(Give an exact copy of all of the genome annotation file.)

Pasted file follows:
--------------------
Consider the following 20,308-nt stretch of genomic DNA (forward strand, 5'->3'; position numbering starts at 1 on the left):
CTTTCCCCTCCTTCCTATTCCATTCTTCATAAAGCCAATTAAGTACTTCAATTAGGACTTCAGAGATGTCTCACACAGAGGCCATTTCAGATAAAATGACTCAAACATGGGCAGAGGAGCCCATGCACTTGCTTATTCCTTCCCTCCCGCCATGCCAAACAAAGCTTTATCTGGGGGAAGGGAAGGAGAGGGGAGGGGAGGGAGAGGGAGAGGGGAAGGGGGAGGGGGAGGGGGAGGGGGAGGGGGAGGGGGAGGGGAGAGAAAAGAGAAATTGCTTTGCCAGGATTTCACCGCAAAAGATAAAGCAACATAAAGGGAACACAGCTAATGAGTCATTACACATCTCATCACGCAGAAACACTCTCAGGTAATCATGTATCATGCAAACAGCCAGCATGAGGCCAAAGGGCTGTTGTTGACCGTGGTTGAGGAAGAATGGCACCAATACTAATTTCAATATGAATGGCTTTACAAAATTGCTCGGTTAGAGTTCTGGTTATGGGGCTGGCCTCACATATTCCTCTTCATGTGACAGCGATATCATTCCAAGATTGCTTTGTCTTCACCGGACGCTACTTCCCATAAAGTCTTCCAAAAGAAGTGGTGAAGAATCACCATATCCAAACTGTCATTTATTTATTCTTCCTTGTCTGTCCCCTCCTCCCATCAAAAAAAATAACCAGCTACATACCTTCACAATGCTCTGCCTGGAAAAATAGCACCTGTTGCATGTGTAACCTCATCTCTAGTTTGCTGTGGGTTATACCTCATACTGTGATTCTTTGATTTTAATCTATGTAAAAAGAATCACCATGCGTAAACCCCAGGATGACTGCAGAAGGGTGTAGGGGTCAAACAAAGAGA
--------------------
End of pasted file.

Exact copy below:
Consider the following 20,308-nt stretch of genomic DNA (forward strand, 5'->3'; position numbering starts at 1 on the left):
CTTTCCCCTCCTTCCTATTCCATTCTTCATAAAGCCAATTAAGTACTTCAATTAGGACTTCAGAGATGTCTCACACAGAGGCCATTTCAGATAAAATGACTCAAACATGGGCAGAGGAGCCCATGCACTTGCTTATTCCTTCCCTCCCGCCATGCCAAACAAAGCTTTATCTGGGGGAAGGGAAGGAGAGGGGAGGGGAGGGAGAGGGAGAGGGGAAGGGGGAGGGGGAGGGGGAGGGGGAGGGGGAGGGGGAGGGGAGAGAAAAGAGAAATTGCTTTGCCAGGATTTCACCGCAAAAGATAAAGCAACATAAAGGGAACACAGCTAATGAGTCATTACACATCTCATCACGCAGAAACACTCTCAGGTAATCATGTATCATGCAAACAGCCAGCATGAGGCCAAAGGGCTGTTGTTGACCGTGGTTGAGGAAGAATGGCACCAATACTAATTTCAATATGAATGGCTTTACAAAATTGCTCGGTTAGAGTTCTGGTTATGGGGCTGGCCTCACATATTCCTCTTCATGTGACAGCGATATCATTCCAAGATTGCTTTGTCTTCACCGGACGCTACTTCCCATAAAGTCTTCCAAAAGAAGTGGTGAAGAATCACCATATCCAAACTGTCATTTATTTATTCTTCCTTGTCTGTCCCCTCCTCCCATCAAAAAAAATAACCAGCTACATACCTTCACAATGCTCTGCCTGGAAAAATAGCACCTGTTGCATGTGTAACCTCATCTCTAGTTTGCTGTGGGTTATACCTCATACTGTGATTCTTTGATTTTAATCTATGTAAAAAGAATCACCATGCGTAAACCCCAGGATGACTGCAGAAGGGTGTAGGGGTCAAACAAAGAGA